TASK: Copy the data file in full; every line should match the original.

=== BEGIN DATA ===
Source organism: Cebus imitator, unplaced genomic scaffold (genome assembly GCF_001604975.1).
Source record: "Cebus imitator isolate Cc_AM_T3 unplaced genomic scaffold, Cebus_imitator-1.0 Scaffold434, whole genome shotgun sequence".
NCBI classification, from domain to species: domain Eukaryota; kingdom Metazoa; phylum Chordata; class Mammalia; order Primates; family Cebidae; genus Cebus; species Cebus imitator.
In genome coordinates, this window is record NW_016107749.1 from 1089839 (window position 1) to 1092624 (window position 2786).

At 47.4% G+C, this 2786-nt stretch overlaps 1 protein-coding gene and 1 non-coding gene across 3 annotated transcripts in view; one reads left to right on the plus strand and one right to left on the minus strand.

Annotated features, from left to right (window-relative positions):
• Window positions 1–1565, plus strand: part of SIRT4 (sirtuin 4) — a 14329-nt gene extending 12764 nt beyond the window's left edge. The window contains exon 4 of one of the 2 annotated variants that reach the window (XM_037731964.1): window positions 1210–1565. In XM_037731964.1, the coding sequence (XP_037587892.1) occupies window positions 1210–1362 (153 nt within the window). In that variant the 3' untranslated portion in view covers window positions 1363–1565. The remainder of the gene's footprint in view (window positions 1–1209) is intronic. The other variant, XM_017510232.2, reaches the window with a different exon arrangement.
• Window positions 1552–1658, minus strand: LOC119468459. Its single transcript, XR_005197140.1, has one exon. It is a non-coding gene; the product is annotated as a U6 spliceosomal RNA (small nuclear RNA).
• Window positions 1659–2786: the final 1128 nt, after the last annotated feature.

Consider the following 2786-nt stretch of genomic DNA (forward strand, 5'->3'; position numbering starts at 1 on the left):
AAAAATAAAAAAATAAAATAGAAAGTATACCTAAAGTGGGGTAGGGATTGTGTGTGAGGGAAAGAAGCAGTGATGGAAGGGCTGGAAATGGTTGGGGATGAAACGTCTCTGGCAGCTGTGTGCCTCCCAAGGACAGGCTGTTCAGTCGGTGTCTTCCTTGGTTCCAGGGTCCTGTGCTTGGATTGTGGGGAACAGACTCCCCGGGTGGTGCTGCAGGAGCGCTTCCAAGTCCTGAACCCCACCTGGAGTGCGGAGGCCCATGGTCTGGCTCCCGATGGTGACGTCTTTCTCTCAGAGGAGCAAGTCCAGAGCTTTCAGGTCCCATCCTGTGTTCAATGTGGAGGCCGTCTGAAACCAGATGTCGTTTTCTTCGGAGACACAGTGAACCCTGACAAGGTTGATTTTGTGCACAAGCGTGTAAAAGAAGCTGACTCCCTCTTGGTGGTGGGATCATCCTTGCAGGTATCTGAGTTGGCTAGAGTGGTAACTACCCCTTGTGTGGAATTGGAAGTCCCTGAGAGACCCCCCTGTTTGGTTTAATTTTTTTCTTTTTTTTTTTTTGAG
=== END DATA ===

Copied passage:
Source organism: Cebus imitator, unplaced genomic scaffold (genome assembly GCF_001604975.1).
Source record: "Cebus imitator isolate Cc_AM_T3 unplaced genomic scaffold, Cebus_imitator-1.0 Scaffold434, whole genome shotgun sequence".
NCBI classification, from domain to species: domain Eukaryota; kingdom Metazoa; phylum Chordata; class Mammalia; order Primates; family Cebidae; genus Cebus; species Cebus imitator.
In genome coordinates, this window is record NW_016107749.1 from 1089839 (window position 1) to 1092624 (window position 2786).

At 47.4% G+C, this 2786-nt stretch overlaps 1 protein-coding gene and 1 non-coding gene across 3 annotated transcripts in view; one reads left to right on the plus strand and one right to left on the minus strand.

Annotated features, from left to right (window-relative positions):
• Window positions 1–1565, plus strand: part of SIRT4 (sirtuin 4) — a 14329-nt gene extending 12764 nt beyond the window's left edge. The window contains exon 4 of one of the 2 annotated variants that reach the window (XM_037731964.1): window positions 1210–1565. In XM_037731964.1, the coding sequence (XP_037587892.1) occupies window positions 1210–1362 (153 nt within the window). In that variant the 3' untranslated portion in view covers window positions 1363–1565. The remainder of the gene's footprint in view (window positions 1–1209) is intronic. The other variant, XM_017510232.2, reaches the window with a different exon arrangement.
• Window positions 1552–1658, minus strand: LOC119468459. Its single transcript, XR_005197140.1, has one exon. It is a non-coding gene; the product is annotated as a U6 spliceosomal RNA (small nuclear RNA).
• Window positions 1659–2786: the final 1128 nt, after the last annotated feature.

Consider the following 2786-nt stretch of genomic DNA (forward strand, 5'->3'; position numbering starts at 1 on the left):
AAAAATAAAAAAATAAAATAGAAAGTATACCTAAAGTGGGGTAGGGATTGTGTGTGAGGGAAAGAAGCAGTGATGGAAGGGCTGGAAATGGTTGGGGATGAAACGTCTCTGGCAGCTGTGTGCCTCCCAAGGACAGGCTGTTCAGTCGGTGTCTTCCTTGGTTCCAGGGTCCTGTGCTTGGATTGTGGGGAACAGACTCCCCGGGTGGTGCTGCAGGAGCGCTTCCAAGTCCTGAACCCCACCTGGAGTGCGGAGGCCCATGGTCTGGCTCCCGATGGTGACGTCTTTCTCTCAGAGGAGCAAGTCCAGAGCTTTCAGGTCCCATCCTGTGTTCAATGTGGAGGCCGTCTGAAACCAGATGTCGTTTTCTTCGGAGACACAGTGAACCCTGACAAGGTTGATTTTGTGCACAAGCGTGTAAAAGAAGCTGACTCCCTCTTGGTGGTGGGATCATCCTTGCAGGTATCTGAGTTGGCTAGAGTGGTAACTACCCCTTGTGTGGAATTGGAAGTCCCTGAGAGACCCCCCTGTTTGGTTTAATTTTTTTCTTTTTTTTTTTTTGAG